In some embodiments, the method further comprises receiving, with a remote computer device, the bed ID and the modified ID and determining, with the remote computer device, a location of the patient bed based on the modified ID. The modified ID may include a room number of a room in a healthcare facility in which the patient bed may be located and the translation software on the patient bed may include a look up table that may be used to convert the location ID into the room number of the modified ID. In some embodiments, the location ID has a different number of bits of information than the modified ID.

Still another method according to this disclosure may include transmitting a location ID from a locator unit that may be fixed in place in a room of a healthcare facility, receiving the location ID in circuitry of a patient bed having a bed ID, and mutating the location ID and the bed ID into a mutated ID using ID mutation software that may be stored in the circuitry. The mutated ID may be a single unique ID. The method may further include transmitting the mutated ID from the patient bed, whereby neither the location ID received by the circuitry nor the bed ID of the patient bed may be transmitted by the patient bed.

In some embodiments, mutating the location ID and the bed ID into the mutated ID may include adding the location ID and the bed ID to create an added ID. Mutating the location ID and the bed ID into the mutated ID may further comprise applying a hashing function to the added ID to create a hashed ID. The hashing function may comprise a cryptographic hashing function, for example.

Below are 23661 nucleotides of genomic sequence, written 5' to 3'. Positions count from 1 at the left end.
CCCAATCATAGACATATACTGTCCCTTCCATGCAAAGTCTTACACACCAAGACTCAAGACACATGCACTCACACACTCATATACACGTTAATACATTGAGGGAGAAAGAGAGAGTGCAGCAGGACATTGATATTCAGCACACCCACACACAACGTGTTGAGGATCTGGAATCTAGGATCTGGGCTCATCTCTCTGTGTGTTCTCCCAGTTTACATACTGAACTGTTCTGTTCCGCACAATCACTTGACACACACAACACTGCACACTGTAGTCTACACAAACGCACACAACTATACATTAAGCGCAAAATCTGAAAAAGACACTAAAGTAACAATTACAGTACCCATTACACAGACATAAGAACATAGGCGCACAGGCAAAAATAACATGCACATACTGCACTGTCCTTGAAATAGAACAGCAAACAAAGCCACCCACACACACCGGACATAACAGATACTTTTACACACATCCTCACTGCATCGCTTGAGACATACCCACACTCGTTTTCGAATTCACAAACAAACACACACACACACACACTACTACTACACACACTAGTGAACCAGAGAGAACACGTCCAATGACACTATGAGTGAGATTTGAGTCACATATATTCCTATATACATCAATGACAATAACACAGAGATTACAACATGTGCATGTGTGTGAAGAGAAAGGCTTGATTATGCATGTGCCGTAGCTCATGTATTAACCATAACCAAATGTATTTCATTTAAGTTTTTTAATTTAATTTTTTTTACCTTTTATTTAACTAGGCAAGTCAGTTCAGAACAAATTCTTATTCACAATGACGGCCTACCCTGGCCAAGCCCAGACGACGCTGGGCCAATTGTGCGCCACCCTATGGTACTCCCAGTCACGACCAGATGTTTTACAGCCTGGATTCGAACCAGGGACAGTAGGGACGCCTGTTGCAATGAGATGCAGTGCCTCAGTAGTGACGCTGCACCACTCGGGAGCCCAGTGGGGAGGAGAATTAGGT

The method may further comprise determining the location ID and the bed ID based on the hashed ID at a remote computer using decoding software. The decoding software may include a look up table that identifies a location ID and a bed ID for each possible hashed ID. Alternatively or additionally, the decoding software may generate comparison hashed ID's by sequentially adding and hashing all known bed ID's with all known location ID's until one of the comparison hashed ID's matches the hashed ID then storing in an association database the location ID and the bed ID that caused the comparison hashed ID to match the hashed ID.

In some embodiments, the method may further include transmitting bed status data from the patient bed and, optionally, using a remote computer device to determine the location ID and the bed ID based on the hashed ID and to associate the location ID, bed ID and bed status data in a database. Alternatively or additionally, the method may include transmitting from the patient bed a patient ID of a patient assigned to the patient bed and, optionally, using a remote computer device to determine the location ID and bed ID based on the hashed ID and to associate the location ID, bed ID and patient ID in a database.

According to another aspect of this disclosure, a hospital bed for use with a locating and tracking system may be provided and may include a patient support structure that may be configured to support a patient. The hospital bed may further have circuitry that may be carried by the patient support structure and that may be in communication with the locating and tracking system. The hospital bed may have an indicator that may be coupled to the circuitry and that may be signaled by the circuitry to provide an indication that a successful bed-to-room association has been made.